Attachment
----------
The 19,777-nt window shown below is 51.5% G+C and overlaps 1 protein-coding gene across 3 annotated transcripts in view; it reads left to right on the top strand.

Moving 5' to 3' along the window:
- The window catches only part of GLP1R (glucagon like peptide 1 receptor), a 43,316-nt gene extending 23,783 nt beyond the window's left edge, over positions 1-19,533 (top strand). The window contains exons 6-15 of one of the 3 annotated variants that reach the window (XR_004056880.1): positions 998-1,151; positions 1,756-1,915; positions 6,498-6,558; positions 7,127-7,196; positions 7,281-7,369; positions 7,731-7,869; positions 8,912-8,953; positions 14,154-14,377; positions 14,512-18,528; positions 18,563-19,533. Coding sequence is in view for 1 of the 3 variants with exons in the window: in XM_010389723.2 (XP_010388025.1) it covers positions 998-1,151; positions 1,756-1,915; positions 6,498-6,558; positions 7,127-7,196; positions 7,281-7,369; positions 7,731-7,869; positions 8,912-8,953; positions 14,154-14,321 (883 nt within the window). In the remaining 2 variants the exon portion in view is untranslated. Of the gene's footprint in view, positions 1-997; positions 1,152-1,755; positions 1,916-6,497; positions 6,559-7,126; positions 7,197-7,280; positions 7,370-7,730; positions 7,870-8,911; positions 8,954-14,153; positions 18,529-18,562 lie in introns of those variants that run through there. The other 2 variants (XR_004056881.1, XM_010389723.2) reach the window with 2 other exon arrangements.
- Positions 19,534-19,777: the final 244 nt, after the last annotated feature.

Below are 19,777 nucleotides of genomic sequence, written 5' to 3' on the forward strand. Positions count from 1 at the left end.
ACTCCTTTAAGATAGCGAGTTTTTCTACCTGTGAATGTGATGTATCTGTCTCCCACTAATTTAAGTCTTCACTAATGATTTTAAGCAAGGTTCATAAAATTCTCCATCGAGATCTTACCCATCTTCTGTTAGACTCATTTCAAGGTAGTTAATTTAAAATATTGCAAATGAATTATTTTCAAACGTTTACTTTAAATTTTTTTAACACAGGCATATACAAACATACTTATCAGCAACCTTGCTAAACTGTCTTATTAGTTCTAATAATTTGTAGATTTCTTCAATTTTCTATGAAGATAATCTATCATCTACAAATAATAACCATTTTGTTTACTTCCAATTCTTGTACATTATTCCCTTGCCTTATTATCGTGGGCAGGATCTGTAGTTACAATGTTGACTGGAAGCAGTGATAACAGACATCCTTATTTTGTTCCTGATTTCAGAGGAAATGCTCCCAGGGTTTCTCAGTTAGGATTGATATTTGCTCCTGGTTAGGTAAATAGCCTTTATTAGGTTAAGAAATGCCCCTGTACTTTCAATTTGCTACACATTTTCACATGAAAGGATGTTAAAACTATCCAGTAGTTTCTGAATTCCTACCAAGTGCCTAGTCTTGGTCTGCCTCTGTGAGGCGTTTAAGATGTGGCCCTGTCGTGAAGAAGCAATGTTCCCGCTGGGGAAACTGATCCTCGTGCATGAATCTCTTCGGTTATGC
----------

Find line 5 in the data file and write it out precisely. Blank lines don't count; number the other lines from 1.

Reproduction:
Below are 19,777 nucleotides of genomic sequence, written 5' to 3' on the forward strand. Positions count from 1 at the left end.